Scam alerts

by AARP

Scammers across the country are calling Social Security beneficiaries, claiming they are due a cost of living increase. They just need to verify your Social Security number and bank routing information, along with other personal information. Then, the scammers contact the real Social Security Administration to try to change your direct deposit to their bank account. If you get a call like this, hang up!

Look out for fake genealogy sites on the Internet. These scam sites pull information from public databases to make it look like they have lots of information about you and your lineage. They lure you into signing up so they can steal your personal information – and your identity.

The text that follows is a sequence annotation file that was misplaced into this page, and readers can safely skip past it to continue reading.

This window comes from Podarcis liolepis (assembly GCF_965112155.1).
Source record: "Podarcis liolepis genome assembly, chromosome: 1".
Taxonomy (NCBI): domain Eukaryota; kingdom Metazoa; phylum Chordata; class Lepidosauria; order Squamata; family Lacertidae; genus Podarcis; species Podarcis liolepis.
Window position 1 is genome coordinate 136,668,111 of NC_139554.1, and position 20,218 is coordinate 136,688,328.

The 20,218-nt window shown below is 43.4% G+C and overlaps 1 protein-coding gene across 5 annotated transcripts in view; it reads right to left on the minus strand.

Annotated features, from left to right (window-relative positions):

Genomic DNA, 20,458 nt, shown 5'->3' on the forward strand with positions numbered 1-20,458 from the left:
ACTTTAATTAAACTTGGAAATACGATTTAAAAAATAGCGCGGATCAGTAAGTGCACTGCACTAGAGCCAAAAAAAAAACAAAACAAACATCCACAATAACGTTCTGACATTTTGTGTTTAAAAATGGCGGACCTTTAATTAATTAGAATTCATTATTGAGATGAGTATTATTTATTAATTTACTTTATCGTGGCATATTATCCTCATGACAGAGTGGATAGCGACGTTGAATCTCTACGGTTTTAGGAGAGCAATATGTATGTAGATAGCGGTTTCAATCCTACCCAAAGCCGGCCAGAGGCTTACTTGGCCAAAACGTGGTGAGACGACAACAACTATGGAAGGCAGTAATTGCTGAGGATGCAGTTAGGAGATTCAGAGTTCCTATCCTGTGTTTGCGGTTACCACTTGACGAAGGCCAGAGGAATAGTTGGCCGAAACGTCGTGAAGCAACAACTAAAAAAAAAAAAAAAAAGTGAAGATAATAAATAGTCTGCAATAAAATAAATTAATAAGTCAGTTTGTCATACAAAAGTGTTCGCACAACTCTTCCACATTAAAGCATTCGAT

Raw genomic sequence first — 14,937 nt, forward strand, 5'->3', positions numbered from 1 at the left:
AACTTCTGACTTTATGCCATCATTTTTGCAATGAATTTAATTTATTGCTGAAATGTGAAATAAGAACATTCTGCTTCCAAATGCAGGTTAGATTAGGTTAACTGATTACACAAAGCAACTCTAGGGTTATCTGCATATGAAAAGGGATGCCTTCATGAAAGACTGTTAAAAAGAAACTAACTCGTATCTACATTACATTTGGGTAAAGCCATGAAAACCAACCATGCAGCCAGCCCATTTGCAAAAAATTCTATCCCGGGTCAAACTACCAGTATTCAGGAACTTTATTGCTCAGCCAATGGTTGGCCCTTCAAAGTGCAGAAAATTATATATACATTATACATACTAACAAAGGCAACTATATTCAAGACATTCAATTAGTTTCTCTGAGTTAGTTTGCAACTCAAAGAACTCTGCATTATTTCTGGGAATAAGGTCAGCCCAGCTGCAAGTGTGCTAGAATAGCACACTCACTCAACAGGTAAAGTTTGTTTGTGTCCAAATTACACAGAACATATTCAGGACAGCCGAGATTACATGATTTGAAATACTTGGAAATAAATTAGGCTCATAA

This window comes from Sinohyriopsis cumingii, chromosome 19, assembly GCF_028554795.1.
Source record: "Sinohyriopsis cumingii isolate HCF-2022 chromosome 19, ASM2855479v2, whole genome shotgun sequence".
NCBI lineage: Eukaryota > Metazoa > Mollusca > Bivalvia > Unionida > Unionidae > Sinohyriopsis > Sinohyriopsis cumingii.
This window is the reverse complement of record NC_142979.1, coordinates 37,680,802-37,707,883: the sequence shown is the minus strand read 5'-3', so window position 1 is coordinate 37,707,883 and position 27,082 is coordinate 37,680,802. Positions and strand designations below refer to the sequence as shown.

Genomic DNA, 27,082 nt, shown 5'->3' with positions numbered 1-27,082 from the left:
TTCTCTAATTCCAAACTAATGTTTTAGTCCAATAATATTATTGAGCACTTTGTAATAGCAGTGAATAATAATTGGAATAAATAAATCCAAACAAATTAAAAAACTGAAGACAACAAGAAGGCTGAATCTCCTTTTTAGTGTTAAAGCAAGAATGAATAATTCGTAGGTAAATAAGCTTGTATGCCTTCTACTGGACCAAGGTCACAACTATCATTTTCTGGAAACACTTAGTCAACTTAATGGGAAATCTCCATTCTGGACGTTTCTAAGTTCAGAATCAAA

It’s a good idea to research the site before you sign up. Do an internet search on the site name with “reviews” and “scams” and see what comes up.

Tired of illegal robocalls? Report them to the Federal Trade Commission, which is doing something about them. The agency is posting a list of numbers it gets complaints about daily, along with the general subject matter. Then telecommunications carriers and other industry partners can use this information as they work on call blocking solutions, because those solutions rely on phone numbers that have been reported. The next time you get an unwanted robocall, report it at www.donotcall.gov.

Be a fraud fighter! If you can spot a scam, you can stop a scam.

Report scams to local law enforcement. Contact the AARP Fraud Watch Network at www.aarp.org/fraudwatchnetwork for more information on fraud prevention.

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